My Thoughts:  This book had obviously a lot of information as well as titles that can make it confusing.  It took me some time to get to know who Jane Dudley was and Frances Grey.  Once I had a firm grasp on their characters the book unfolded easily for me.  As I have quite an extensive background in the Tudor period I was familiar with many of the back stories.  I knew a little of Edward's reign and that he didn't want his sister Mary to rule, I knew of Jane then taking the throne, unwillingly it seemed, for 9 ill fated days.  I knew also of Tom Seymour's marriage to Catherine Parr and his disreputable actions towards the lady Elizabeth.  There are so many characters in this book to be utterly fascinating- I could just talk about each of them for days.  The main point of this book though was what happened after King Edward IV passed away.  Many characters have been construed in different ways over time.  The author Susan Higginbotham seems to portary Northumberland as a loyal servant to his king and nothing more.  It is thrown about that he may have poisoned the king and worked the will to his advantage, but no one really knows.  Guildford was also known to have been cruel to Jane, but the author doesn't portray him that way.  In fact, Jane seems almost more heartless for not meeting with her husband before their execution and for not making him co-regent.  She seems to have been quite strong headed.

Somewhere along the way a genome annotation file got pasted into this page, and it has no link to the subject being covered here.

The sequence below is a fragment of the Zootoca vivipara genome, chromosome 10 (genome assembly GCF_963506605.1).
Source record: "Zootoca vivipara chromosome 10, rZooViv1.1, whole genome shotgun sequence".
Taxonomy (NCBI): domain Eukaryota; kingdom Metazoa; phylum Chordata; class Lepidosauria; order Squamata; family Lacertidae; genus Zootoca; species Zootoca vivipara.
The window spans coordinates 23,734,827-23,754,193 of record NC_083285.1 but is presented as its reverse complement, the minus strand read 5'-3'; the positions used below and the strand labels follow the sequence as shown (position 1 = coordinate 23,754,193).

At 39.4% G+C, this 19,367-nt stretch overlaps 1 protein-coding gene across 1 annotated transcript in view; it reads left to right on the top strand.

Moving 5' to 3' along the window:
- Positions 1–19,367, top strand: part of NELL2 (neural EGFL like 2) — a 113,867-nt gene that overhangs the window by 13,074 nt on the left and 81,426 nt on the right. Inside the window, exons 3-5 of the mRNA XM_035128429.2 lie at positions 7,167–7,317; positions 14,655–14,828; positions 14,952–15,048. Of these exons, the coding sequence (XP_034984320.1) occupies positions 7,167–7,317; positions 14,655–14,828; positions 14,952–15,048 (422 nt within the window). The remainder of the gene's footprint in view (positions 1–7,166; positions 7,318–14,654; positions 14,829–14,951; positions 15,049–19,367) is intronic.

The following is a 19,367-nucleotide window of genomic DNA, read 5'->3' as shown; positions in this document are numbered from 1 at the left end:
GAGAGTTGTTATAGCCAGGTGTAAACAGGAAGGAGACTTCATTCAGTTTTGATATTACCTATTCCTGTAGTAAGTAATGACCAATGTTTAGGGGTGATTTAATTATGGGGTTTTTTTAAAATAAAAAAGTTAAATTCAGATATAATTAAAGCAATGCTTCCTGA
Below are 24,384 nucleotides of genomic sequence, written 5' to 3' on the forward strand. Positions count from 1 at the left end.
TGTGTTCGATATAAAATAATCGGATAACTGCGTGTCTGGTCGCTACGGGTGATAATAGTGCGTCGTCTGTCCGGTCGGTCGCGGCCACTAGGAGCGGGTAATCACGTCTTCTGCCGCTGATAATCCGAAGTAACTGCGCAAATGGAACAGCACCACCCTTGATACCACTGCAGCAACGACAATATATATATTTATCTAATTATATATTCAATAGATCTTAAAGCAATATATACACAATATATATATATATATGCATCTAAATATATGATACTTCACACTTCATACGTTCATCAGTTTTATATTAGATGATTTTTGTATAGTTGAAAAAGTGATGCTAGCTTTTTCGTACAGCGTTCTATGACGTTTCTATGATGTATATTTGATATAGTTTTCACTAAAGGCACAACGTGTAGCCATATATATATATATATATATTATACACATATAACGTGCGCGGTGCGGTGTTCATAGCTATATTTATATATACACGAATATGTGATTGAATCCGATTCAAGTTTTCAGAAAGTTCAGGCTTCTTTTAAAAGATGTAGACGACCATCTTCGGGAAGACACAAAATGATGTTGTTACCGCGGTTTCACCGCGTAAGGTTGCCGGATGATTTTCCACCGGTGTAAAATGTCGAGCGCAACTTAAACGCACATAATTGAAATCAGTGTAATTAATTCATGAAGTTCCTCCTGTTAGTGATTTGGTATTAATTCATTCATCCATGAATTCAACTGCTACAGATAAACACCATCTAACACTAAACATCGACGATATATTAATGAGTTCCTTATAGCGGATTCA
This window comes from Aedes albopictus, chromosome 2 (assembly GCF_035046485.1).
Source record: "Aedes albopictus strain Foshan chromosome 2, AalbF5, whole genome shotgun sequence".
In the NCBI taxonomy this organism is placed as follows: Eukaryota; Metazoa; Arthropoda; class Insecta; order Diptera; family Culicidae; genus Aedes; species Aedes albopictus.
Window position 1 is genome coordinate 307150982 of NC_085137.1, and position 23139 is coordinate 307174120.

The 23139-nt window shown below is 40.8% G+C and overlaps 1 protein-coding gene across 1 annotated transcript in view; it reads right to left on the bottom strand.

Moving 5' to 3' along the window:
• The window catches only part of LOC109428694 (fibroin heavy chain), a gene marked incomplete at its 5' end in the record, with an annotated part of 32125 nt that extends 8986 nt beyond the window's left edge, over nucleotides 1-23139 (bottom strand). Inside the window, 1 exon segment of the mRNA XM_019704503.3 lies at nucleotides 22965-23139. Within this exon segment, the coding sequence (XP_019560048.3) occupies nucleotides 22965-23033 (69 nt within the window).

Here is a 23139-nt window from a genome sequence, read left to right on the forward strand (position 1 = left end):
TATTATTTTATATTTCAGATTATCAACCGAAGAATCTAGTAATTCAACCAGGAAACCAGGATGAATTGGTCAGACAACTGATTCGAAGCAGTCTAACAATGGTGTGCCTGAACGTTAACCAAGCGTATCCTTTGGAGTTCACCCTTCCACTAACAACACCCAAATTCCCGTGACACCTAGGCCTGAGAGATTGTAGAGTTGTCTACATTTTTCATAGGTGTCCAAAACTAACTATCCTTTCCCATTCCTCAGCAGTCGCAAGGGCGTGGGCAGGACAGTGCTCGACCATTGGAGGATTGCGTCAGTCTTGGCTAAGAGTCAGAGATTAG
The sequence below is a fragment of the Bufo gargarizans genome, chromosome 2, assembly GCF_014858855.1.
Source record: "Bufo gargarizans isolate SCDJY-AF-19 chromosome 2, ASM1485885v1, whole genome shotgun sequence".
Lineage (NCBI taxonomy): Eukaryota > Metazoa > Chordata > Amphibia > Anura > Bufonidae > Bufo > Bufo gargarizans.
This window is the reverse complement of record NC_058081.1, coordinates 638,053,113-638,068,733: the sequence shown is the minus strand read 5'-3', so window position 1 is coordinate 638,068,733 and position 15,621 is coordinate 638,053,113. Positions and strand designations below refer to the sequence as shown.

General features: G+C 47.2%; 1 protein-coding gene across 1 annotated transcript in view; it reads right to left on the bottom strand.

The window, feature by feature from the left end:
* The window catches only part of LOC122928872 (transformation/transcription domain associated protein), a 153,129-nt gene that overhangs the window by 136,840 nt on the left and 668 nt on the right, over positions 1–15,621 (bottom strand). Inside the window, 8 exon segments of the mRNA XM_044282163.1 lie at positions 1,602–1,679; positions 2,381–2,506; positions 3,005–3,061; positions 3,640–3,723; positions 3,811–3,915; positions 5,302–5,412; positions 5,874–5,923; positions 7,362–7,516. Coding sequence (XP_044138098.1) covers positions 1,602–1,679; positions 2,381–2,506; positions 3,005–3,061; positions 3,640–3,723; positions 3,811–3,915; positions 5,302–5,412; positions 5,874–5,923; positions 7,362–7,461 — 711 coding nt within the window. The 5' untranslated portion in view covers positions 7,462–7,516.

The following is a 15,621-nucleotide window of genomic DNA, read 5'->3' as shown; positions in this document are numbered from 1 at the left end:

Jane's parents were also said to be cruel and unusually demanding, but it seems in those times parents usually were.  The author portrayed them as loving; Harry her father being most in tune with Jane in spiritual matters and intellect.  Frances seems not to have been too close to Jane, mostly because of their religious views and their different intellect.  There are just so many dimensions to look and wonder at.  I do admit I seem to have liked the Duchess of Northumberland more, Jane Dudley, and the love she and her husband had towards each other.  It is unfortunate that by following the King's will that he would be executed along with his son Guildford, but such were the times.  I was happy to read her boys were released after she tried for so long and so hard to have them so.  It seems the Queen Mary finally took sympathy on her as a mother.  I was happy to read that after Harry's death, that Frances Grey was able to remarry for love it seems, and have more children.  She has been said to be cruel and lascivious, but again it is probably not true.  Time seems to temper most opinions.  Just a little note on Queen Mary- she does marry King Phillip of Spain and the Inquisition leads to many being burned because of their faith.  She supposes herself to be pregnant twice and isn't either time.  She becomes known as Bloody Mary.  Later, Queen Elizabeth's age will be golden, and Northumberland's son Robert Dudley will be a key figure.  I recommend this book, excellent and exciting.  Rich in details and information.